John Sayles
John Sayles is an independent film director, screenwriter, and author. Sayles is the director of eighteen films, including Matewan, Eight Men Out, Lone Star, Amigo, and the forthcoming Go For Sisters. His most recent novel is A Moment in the Sun, which came out in 2011.

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REASON 49: Obama still has some respect for the truth

American democracy is a work in progress, a battle-royale of opposing ideals and interests. The concept of ‘We the People’ has been redefined and expanded several times, regionalism and Federalism have been invoked for principle and for profit, and big money has always swayed, if not totally controlled, those in office. With the advent of mass media and expensively-produced advertising, democracy has been co-opted as a symbolic commodity—something we voters congratulate ourselves on possessing even when it is obvious the candidates we are offered are the spawn of a less-than-democratic process. Corporations have been anointed responsibility by the Supreme Court as both eligible of public subsidy and free of and, like all large and unrestrained creatures, act only in their own self-interest.

In this scenario, why vote and why vote for Barack Obama?

I think many of the people who voted for him the last time expected him to drive the money-changers from the temple, to use the Imperial Presidency developed by many of his predecessors, Democrat and Republican, to build a populist social state. He hasn’t. He also hasn’t gotten us into a war based on a fundamentalist, economic ideology (that enriched only his cadre) or drowned the government Americans have struggled and died for for centuries in a bathtub. Though there are times that I catch in the tone of his voice a disillusionment with the American public equal to our disillusionment with him and his fellow politicians, there is evidence that he actually believes in democracy, or at least its potential. He understands that politicians can only act as well as we the people force them to. He’s had no shock-and-awe situation like the Great Depression to clear his way to the acceptance of radical programs or autocratic decrees (however populist they might be) and has had to grind out his agenda in an openly hostile Congress with some notably lackluster support from his own party. Though not having a broad mandate has never stopped the Republicans when they’ve held the White House, Obama has tried to do it the hard way and had only moderate success. He is, incredibly, perhaps less cynical than the rest of us.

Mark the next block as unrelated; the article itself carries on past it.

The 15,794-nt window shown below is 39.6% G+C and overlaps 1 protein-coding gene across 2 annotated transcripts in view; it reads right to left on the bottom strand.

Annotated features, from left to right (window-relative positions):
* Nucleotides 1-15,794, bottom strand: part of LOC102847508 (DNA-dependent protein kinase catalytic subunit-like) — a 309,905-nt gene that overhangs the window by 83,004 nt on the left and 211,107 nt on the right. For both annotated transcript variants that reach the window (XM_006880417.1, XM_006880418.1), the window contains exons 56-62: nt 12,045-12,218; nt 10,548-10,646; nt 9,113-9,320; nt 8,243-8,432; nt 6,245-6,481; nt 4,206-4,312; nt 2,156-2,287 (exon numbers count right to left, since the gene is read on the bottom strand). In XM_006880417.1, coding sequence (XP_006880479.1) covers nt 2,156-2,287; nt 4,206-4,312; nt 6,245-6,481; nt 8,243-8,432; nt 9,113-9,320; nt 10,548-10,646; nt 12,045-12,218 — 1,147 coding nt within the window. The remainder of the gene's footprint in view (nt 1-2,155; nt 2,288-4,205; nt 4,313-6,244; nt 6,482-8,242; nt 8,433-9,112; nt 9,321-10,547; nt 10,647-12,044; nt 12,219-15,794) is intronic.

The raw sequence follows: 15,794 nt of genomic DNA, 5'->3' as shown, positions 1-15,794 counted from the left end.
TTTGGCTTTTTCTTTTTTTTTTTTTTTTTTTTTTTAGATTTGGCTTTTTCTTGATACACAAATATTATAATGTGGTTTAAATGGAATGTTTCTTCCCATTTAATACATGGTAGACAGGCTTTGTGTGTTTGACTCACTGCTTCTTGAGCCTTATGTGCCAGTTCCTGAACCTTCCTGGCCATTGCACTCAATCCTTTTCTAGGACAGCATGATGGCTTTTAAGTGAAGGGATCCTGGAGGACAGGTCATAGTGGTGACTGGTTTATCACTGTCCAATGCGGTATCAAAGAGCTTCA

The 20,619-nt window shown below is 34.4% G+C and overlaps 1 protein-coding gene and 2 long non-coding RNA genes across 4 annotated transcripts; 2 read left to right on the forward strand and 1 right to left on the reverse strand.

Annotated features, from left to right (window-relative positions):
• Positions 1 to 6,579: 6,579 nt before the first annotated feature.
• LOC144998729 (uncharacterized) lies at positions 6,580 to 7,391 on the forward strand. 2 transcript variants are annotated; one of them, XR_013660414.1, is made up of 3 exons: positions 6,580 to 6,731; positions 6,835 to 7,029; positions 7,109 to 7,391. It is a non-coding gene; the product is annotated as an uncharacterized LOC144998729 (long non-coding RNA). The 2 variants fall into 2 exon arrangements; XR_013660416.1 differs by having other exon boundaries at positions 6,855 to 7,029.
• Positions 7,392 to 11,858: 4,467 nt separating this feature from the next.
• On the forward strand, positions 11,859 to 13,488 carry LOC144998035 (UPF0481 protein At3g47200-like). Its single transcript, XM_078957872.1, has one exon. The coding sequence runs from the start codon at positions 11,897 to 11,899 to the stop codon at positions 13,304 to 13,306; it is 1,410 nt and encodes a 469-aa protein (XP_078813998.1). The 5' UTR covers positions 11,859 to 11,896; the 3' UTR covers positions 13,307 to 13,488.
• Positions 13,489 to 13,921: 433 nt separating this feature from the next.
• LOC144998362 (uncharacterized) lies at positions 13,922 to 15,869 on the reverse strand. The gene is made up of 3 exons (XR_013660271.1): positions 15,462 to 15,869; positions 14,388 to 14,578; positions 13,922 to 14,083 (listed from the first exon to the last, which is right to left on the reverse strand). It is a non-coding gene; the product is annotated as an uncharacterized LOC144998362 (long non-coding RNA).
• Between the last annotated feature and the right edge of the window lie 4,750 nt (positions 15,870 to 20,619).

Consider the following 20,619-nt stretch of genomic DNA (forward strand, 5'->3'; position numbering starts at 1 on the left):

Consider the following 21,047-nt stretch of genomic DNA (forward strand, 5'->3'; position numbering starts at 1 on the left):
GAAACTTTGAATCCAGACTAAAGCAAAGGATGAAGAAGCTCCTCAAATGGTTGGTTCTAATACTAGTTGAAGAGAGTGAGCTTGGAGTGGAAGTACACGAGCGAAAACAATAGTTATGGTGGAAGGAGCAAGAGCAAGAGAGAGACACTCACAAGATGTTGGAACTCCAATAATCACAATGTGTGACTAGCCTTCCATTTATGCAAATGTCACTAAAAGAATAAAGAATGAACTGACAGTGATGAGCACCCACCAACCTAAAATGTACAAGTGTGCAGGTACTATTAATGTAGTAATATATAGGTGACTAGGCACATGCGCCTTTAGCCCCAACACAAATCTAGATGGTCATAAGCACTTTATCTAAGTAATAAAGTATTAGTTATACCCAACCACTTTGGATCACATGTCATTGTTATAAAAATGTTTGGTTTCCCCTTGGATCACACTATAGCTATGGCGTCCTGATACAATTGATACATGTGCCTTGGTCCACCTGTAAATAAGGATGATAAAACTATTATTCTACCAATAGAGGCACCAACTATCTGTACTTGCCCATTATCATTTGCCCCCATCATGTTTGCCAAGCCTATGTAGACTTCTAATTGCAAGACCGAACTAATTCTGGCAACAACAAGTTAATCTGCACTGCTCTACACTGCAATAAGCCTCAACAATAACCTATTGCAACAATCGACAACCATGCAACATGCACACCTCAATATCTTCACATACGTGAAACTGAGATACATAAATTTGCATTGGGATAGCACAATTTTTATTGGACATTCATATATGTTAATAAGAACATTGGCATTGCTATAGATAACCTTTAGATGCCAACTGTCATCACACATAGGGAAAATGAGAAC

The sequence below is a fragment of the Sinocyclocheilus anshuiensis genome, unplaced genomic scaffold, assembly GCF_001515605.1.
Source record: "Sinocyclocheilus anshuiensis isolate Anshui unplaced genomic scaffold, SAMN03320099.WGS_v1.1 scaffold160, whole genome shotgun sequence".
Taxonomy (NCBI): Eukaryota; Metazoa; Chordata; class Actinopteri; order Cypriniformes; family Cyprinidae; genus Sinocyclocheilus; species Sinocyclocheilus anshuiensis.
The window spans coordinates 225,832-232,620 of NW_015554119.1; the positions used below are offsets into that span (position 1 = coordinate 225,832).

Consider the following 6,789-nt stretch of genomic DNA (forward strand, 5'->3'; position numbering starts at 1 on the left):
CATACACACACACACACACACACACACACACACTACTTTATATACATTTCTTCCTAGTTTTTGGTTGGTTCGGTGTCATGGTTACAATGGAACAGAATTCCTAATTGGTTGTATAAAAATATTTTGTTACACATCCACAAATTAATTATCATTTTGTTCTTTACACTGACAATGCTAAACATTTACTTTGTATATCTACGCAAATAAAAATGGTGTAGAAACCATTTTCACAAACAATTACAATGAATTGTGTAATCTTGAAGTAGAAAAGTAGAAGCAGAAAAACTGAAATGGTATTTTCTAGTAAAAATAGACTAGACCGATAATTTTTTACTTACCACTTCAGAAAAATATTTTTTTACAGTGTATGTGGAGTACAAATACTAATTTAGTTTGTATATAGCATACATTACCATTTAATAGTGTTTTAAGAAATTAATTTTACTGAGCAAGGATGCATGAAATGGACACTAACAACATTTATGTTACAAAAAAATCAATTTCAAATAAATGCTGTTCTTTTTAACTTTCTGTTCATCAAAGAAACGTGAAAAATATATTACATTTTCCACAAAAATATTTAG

Idealists, of course, can cause just as much trouble as cynics—the Crusades, the Inquisition, almost any ethnic slaughter in history had its share of sincere believers spilling blood—but the thing he seems to believe in is as complex and possibly unattainable as democracy. People with different ideas coming to enough of a consensus to act together to make their lives better. On the other side, symbolism and fear-mongering, and at the heart of it, the belief that the common man (not white, not truly American, not Christian enough) cannot be trusted, is immoral, irresponsible, lacking in judgment and self-discipline. Prisons must be built, fundamentalist mores must be made law, the rich—obviously superior by proof of their wealth—should lead the way. It has become a cultural, almost religious stance. The effort to disenfranchise voters throughout the country is not only a demographic ploy but a basic philosophy.

I do believe that life will be harder for more Americans with Mitt Romney and his cohort in power than with Obama, but that will mostly be a case of damage avoided than any sweeping legislative reforms the Democrats might be able to (or want to) enact. My basic reason to vote and to vote for Obama has to do with the evidence that he still has some respect for the truth and, after four tough years buffeted by its frustrations and imperfections, a basic desire to bring us closer to the ideal of democracy. Which is worth a walk down the block to push some computer buttons.

John Sayles
 Stanfordville, New York

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REASON 71:
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